Difference Between Hydrogen and Oxygen

Main Difference – Hydrogen vs Oxygen

The periodic table of elements shows each and every element that has been so far discovered on the earth according to their atomic numbers (ascending order). Some of these elements are very abundant on earth whereas other elements are found in trace amounts. Hydrogen and Oxygen are two elements that are found almost everywhere on earth. The main difference between Hydrogen and Oxygen is that Hydrogen has no neutrons in its most stable isotope whereas Oxygen has 8 neutrons in its most stable isotope.

Key Areas Covered

1. What is Hydrogen
     – Definition, Isotopes, Structure, Properties, Abundance
2. What is Oxygen
      – Definition, Isotopes, Structure, Properties, Abundance
3. What is the Difference Between Hydrogen and Oxygen
      – Comparison of Key Differences

Key Terms: Allotropes, Atomic Number, Electron, Hydrogen, Isotopes, Neutron, Oxygen, Proton, ProtiumDifference Between Hydrogen and Oxygen - Comparison Summary

What is Hydrogen

Hydrogen is an element with atomic number 1 and symbol H. It is the element that is found in the top of the periodic table. Hydrogen has three naturally occurring isotopes. They are protium, deuterium, and tritium. They differ from each other in the number of neutrons they have in their nucleus. Among these isotopes, the most commonly found isotope is protium. The abundance of protium in nature is about 98%. Therefore, the term Hydrogen typically refers to Protium.

Hydrogen has no neutrons, only one proton, and one electron. Hydrogen has only one s orbital and no other orbitals. Therefore, the only electron that Hydrogen atom has is in located in s orbital. Since this electron is alone and unpaired, Hydrogen can form H+ ion easily by removing this electron. The presence of an unpaired electron makes the Hydrogen atom unstable. Therefore, Hydrogen tends to form covalent bonds with many different elements by sharing its electron with them.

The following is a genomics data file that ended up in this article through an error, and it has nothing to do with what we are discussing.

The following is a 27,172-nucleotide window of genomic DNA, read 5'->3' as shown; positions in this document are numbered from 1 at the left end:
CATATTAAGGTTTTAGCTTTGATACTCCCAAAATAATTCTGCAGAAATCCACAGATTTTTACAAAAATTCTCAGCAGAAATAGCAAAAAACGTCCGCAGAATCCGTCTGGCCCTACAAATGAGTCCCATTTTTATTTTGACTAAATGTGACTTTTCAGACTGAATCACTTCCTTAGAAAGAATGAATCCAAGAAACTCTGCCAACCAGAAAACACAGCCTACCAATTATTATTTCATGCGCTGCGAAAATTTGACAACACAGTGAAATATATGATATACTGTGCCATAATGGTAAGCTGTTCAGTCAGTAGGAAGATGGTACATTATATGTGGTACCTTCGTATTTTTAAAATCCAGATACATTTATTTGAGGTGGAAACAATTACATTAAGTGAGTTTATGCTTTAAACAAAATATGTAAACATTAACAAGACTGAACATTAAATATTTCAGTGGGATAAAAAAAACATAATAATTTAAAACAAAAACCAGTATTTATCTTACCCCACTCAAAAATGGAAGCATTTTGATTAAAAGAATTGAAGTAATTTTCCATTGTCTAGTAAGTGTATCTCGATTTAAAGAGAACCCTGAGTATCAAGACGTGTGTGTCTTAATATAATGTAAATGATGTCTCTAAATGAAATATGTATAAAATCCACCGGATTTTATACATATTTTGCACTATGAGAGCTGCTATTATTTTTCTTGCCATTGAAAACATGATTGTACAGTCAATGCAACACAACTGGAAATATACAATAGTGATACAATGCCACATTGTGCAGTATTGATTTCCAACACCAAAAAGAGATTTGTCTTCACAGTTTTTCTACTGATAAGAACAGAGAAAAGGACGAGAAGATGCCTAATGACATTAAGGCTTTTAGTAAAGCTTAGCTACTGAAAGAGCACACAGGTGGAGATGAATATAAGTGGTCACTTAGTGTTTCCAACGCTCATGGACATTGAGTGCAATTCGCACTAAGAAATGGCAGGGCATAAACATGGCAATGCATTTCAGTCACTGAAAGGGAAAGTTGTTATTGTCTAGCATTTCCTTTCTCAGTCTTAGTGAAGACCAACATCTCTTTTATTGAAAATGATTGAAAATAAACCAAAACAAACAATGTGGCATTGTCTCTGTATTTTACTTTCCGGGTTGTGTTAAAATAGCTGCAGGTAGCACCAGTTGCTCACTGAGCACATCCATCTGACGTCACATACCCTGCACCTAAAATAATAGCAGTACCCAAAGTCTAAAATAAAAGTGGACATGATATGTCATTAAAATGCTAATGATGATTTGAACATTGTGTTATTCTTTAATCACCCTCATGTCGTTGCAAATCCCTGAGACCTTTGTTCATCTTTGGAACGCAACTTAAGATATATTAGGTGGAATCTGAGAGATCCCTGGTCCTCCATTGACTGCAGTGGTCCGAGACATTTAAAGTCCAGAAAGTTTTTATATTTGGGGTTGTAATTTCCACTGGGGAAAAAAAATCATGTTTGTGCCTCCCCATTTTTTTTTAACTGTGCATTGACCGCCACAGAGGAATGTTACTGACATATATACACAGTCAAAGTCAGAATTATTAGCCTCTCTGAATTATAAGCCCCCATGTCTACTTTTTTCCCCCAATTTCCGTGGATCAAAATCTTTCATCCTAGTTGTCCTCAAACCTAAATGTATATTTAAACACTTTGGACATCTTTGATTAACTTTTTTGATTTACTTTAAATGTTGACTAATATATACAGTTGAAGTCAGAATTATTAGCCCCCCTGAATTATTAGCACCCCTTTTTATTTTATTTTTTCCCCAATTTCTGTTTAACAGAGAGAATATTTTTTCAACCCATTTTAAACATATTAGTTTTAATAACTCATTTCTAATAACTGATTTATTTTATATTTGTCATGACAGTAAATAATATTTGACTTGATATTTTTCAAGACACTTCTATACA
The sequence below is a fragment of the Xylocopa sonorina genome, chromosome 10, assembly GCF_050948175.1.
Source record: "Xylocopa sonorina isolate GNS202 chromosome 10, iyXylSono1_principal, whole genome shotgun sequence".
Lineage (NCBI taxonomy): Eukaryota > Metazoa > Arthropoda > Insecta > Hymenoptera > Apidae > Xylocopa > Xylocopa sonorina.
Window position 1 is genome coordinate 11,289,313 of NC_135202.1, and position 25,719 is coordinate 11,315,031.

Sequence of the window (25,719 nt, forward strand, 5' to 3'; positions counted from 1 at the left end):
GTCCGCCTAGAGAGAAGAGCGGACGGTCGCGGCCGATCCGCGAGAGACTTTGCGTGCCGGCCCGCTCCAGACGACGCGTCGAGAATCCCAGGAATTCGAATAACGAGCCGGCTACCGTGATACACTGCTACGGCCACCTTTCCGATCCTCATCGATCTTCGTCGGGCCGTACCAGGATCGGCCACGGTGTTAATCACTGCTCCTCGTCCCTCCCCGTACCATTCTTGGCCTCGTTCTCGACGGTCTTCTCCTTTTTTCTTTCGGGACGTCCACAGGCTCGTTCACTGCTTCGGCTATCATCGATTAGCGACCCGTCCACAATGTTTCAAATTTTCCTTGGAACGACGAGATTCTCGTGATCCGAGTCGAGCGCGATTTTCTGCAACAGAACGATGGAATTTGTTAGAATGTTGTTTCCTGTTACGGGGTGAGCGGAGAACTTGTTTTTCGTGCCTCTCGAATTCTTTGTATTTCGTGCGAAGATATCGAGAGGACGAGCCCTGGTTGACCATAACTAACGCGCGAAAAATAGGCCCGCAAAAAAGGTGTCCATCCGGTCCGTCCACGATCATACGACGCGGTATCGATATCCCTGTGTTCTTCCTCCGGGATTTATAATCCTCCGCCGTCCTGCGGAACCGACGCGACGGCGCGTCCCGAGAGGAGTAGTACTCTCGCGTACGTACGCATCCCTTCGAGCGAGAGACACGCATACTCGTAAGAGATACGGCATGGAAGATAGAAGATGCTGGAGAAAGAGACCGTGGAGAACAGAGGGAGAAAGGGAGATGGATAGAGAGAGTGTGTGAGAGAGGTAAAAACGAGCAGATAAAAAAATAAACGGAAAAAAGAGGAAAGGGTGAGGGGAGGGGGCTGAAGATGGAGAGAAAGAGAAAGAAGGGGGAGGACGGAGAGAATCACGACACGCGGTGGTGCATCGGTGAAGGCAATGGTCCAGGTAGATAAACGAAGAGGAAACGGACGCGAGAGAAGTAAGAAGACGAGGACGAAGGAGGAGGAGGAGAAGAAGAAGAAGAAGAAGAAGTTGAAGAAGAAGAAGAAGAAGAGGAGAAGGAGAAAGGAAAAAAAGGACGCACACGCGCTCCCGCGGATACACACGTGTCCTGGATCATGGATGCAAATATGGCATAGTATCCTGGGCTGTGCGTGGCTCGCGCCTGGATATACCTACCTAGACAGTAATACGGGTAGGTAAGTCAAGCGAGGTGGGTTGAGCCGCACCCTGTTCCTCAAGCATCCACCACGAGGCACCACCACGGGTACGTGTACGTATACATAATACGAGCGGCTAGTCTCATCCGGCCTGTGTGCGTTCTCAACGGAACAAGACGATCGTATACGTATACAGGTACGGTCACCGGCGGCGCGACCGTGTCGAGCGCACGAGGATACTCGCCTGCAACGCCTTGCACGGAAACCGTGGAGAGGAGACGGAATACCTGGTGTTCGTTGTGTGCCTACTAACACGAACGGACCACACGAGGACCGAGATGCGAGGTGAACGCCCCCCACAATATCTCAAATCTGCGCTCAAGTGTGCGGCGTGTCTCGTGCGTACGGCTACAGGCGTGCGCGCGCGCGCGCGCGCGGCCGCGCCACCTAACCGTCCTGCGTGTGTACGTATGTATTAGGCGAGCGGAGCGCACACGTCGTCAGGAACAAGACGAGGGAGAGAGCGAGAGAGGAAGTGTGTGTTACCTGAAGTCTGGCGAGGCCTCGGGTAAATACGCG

The most common form of Hydrogen that is found in nature is water molecules. Two Hydrogen atoms are bonded covalently with one oxygen atom in a water molecule. The molecular formula of water is given as H2O. Apart from that, Hydrogen is found in hydrocarbons, many common polymers and other organic and inorganic species. Hydrogen is found in the atmosphere as Hydrogen gas. The molecular formula of Hydrogen gas is H2. There, two Hydrogen atoms are connected through a covalent bond by sharing the only electron they have.

Main Difference - Hydrogen vs Oxygen

Figure 01:  Chemical Structure of H and H2

At standard temperature and pressure, Hydrogen is a colorless, odorless and non-toxic gas. It is highly flammable. When H2 gas reacts with metal elements, it forms the Hanion. This anion is called hydride. The bond between metal and hydride is ionic, and Hydrogen atom has two electrons (paired) in hydride anion.

What is Oxygen

Oxygen is an element with atomic number 8 and symbol O. The naturally occurring Oxygen has three isotopes. They are 16O, 17O and 18O. But the most abundant form is 16O. Therefore, when we generally talk about oxygen, we are referring to 16O isotope.